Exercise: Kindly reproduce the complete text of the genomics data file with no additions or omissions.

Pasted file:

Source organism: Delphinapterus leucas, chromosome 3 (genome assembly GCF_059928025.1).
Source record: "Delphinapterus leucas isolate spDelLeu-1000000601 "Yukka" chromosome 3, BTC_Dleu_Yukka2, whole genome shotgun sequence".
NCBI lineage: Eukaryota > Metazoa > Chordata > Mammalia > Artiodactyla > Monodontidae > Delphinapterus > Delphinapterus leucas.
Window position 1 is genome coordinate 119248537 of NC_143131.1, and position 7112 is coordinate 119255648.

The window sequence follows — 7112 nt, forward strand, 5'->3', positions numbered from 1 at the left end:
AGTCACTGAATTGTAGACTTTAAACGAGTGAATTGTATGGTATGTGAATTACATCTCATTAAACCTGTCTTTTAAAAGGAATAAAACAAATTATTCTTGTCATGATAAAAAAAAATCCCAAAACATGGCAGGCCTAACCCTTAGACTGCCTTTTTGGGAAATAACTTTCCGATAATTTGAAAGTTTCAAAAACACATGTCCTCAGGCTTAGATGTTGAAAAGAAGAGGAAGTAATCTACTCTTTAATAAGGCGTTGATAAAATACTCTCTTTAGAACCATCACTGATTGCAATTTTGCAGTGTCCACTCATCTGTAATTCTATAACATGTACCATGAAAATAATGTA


Source organism: Delphinapterus leucas, chromosome 3 (genome assembly GCF_059928025.1).
Source record: "Delphinapterus leucas isolate spDelLeu-1000000601 "Yukka" chromosome 3, BTC_Dleu_Yukka2, whole genome shotgun sequence".
NCBI lineage: Eukaryota > Metazoa > Chordata > Mammalia > Artiodactyla > Monodontidae > Delphinapterus > Delphinapterus leucas.
Window position 1 is genome coordinate 119248537 of NC_143131.1, and position 7112 is coordinate 119255648.

The window sequence follows — 7112 nt, forward strand, 5'->3', positions numbered from 1 at the left end:
AGTCACTGAATTGTAGACTTTAAACGAGTGAATTGTATGGTATGTGAATTACATCTCATTAAACCTGTCTTTTAAAAGGAATAAAACAAATTATTCTTGTCATGATAAAAAAAAATCCCAAAACATGGCAGGCCTAACCCTTAGACTGCCTTTTTGGGAAATAACTTTCCGATAATTTGAAAGTTTCAAAAACACATGTCCTCAGGCTTAGATGTTGAAAAGAAGAGGAAGTAATCTACTCTTTAATAAGGCGTTGATAAAATACTCTCTTTAGAACCATCACTGATTGCAATTTTGCAGTGTCCACTCATCTGTAATTCTATAACATGTACCATGAAAATAATGTA